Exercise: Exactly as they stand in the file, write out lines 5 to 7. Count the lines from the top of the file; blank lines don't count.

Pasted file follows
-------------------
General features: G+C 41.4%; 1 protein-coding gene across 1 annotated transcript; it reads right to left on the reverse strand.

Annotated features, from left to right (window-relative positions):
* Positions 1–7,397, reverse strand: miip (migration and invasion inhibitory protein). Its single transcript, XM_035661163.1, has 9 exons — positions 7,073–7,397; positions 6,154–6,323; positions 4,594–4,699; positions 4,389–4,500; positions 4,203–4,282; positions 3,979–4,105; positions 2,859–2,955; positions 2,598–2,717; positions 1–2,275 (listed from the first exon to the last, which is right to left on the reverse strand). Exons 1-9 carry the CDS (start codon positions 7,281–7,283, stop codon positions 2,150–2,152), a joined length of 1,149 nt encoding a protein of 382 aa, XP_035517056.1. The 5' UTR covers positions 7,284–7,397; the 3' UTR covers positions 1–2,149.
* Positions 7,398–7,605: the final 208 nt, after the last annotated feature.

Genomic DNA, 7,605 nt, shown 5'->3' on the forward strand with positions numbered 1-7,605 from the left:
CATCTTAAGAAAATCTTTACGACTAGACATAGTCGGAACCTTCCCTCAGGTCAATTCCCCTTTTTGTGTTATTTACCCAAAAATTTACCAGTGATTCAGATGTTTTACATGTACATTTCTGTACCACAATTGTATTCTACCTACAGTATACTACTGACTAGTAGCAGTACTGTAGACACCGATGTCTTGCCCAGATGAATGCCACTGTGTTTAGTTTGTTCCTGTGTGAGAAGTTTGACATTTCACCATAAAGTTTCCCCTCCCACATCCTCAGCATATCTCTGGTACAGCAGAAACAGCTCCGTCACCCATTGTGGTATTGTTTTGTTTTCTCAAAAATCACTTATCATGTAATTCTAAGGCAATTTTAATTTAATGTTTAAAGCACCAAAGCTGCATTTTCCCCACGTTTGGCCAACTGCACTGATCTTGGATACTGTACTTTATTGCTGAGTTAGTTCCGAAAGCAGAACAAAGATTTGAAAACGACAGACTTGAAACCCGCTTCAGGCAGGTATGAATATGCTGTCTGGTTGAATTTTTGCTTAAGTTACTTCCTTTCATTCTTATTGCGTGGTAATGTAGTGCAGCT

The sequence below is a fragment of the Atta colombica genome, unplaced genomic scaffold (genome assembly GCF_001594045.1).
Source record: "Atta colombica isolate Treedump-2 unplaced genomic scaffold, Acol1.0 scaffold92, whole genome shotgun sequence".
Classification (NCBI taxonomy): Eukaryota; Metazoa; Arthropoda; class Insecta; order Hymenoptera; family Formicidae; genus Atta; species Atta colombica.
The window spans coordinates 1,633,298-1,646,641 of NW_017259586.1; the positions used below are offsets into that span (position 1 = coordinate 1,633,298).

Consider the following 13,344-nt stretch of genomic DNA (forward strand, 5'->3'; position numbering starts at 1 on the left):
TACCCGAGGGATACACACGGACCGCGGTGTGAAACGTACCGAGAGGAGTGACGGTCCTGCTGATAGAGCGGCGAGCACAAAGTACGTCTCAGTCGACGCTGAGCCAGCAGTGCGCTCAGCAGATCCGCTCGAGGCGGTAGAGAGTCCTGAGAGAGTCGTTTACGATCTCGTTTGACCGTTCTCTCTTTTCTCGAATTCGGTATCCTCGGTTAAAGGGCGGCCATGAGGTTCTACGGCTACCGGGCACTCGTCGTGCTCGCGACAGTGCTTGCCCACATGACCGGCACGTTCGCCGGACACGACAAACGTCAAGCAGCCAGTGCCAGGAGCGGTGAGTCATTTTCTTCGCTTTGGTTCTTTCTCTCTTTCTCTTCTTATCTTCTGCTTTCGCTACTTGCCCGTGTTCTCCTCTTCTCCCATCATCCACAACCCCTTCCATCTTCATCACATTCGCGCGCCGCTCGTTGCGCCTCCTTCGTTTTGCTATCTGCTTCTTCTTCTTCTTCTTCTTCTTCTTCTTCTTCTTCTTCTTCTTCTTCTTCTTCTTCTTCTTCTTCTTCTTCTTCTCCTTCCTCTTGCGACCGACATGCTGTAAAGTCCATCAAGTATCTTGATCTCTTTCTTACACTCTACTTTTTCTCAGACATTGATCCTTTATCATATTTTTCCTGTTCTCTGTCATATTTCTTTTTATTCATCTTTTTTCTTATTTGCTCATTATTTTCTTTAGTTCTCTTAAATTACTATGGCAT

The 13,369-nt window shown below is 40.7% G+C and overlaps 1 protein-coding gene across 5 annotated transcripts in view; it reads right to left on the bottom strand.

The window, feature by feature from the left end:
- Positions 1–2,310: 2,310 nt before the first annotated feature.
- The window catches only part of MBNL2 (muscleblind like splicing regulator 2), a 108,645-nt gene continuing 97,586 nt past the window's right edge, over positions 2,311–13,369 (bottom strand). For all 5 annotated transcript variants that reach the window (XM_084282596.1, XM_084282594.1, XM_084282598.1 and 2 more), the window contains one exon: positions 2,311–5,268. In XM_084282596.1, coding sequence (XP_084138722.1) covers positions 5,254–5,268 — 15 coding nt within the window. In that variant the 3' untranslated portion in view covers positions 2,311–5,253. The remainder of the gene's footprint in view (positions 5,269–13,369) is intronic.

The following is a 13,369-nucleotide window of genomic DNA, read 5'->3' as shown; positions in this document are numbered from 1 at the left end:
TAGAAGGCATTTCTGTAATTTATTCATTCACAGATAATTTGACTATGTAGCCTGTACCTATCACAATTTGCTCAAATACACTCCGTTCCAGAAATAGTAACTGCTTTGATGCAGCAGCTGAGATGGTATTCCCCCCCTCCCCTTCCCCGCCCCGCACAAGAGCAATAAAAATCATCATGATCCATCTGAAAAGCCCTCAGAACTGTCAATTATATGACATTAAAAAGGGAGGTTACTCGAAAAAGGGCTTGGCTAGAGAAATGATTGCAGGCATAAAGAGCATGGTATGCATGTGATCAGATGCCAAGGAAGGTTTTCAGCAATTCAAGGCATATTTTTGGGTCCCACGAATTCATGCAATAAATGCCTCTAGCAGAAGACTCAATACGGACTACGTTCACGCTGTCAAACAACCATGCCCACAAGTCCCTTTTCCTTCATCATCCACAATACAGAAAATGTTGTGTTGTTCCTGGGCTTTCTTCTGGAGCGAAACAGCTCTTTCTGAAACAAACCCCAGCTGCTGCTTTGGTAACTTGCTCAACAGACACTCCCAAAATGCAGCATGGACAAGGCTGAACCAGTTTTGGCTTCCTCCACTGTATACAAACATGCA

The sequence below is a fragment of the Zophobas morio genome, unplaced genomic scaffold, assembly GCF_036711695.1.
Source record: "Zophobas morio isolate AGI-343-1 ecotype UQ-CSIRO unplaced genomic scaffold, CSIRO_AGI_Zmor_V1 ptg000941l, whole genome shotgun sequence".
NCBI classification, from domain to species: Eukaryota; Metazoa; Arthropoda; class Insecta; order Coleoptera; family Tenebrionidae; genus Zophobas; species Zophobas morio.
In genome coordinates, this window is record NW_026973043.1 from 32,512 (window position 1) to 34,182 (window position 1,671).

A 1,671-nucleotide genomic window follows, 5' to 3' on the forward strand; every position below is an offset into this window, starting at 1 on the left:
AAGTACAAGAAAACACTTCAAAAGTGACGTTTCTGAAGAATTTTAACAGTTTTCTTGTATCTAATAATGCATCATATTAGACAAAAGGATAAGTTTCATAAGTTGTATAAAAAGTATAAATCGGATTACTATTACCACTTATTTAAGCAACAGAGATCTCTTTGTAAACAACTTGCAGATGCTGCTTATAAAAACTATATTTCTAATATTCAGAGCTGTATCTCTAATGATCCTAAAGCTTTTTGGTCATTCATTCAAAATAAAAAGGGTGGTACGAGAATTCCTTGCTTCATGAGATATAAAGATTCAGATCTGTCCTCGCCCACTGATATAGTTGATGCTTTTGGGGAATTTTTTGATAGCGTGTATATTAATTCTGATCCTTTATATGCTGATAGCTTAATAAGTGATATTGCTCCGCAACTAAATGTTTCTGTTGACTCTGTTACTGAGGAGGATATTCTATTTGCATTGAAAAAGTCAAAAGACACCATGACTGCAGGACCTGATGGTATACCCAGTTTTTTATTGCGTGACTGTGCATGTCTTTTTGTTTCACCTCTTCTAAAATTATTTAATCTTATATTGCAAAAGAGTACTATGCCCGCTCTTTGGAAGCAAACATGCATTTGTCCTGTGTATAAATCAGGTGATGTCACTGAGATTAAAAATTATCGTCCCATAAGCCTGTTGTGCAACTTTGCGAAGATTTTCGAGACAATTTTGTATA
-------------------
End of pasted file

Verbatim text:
Genomic DNA, 7,605 nt, shown 5'->3' on the forward strand with positions numbered 1-7,605 from the left:
CATCTTAAGAAAATCTTTACGACTAGACATAGTCGGAACCTTCCCTCAGGTCAATTCCCCTTTTTGTGTTATTTACCCAAAAATTTACCAGTGATTCAGATGTTTTACATGTACATTTCTGTACCACAATTGTATTCTACCTACAGTATACTACTGACTAGTAGCAGTACTGTAGACACCGATGTCTTGCCCAGATGAATGCCACTGTGTTTAGTTTGTTCCTGTGTGAGAAGTTTGACATTTCACCATAAAGTTTCCCCTCCCACATCCTCAGCATATCTCTGGTACAGCAGAAACAGCTCCGTCACCCATTGTGGTATTGTTTTGTTTTCTCAAAAATCACTTATCATGTAATTCTAAGGCAATTTTAATTTAATGTTTAAAGCACCAAAGCTGCATTTTCCCCACGTTTGGCCAACTGCACTGATCTTGGATACTGTACTTTATTGCTGAGTTAGTTCCGAAAGCAGAACAAAGATTTGAAAACGACAGACTTGAAACCCGCTTCAGGCAGGTATGAATATGCTGTCTGGTTGAATTTTTGCTTAAGTTACTTCCTTTCATTCTTATTGCGTGGTAATGTAGTGCAGCT

The sequence below is a fragment of the Atta colombica genome, unplaced genomic scaffold (genome assembly GCF_001594045.1).